A Multimodal Biometric Authentication for Smartphones
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Biometrics is seen as a viable solution to ageing password based authentication on smartphones. Fingerprint biometric is leading the biometric technology for smartphones, however, owing to its high cost, major players in mobile industry are introducing fingerprint sensors only on their flagship devices, leaving most of their other devices without a fingerprint sensor. Cameras on the other hand have been seeing a constant upgrade in sensor and supporting hardware, courtesy of ‘selfies’ on all smartphones. Face, iris and visible vasculature are three biometric traits that can be captured in visible spectrum using existing cameras on smartphone. Current biometric recognition systems on smartphones rely on a single biometric trait for faster authentication thereby increasing the probability of failure to enroll, affecting the usability of the biometric system for practical purposes. While multibiometric system mitigates this problem, computational models for multimodal biometrics recognition on smartphones have scarcely been studied. This dissertation provides a practical multimodal biometric solution for existing smartphones using iris, periocular and eye vasculature biometrics. In this work, computational methods for quality analysis and feature detection of biometric data that are suitable for deployment on smartphones have been introduced. A fast, efficient feature detection algorithm (Vascular Point Detector) for identifying interest points on images garnered from both rear and front facing camera has been developed. It was observed that the retention ratio of VPD for final similarity score calculation was at least 10% higher than state of art interest point detectors such as FAST, over various datasets. An interest point suppression algorithm based on local histograms was introduced, reducing the computational footprint of matching algorithm by at least 30%. Further, experiments are presented which successfully combine multiple samples of eye vasculature, iris and periocular biometrics obtained from a single smartphone camera sensor. Several methods are explored to test the effectiveness of multi-modal and multi algorithm fusion at various levels of biometric recognition process, with the best algorithms performing under 2 second on an IPhone 5s. It is noted that the multimodal biometric system outperforms the unimodal biometric systems in terms of both performance and failure to enroll rates.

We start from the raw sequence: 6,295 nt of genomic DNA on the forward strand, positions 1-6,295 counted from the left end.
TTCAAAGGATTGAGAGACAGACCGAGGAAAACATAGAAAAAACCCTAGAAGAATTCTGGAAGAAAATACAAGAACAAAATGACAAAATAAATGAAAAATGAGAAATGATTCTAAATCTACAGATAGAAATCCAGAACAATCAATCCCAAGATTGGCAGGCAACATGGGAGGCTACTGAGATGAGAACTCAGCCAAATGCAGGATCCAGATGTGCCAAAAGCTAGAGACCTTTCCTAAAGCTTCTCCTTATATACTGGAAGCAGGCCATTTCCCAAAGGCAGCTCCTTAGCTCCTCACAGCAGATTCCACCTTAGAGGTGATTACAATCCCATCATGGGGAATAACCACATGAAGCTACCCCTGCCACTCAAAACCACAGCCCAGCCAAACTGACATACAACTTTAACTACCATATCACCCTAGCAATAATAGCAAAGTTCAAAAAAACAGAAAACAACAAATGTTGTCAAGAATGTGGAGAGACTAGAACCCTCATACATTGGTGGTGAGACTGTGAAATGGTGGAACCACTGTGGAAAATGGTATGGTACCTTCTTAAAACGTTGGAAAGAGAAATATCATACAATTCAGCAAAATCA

Table of Contents
Introduction -- Biometric systems -- Database -- Eye vaculature recognition -- Iris recognition in visible wavelength on smartphones -- Periocular recognition on smartphones -- Conclusions and future work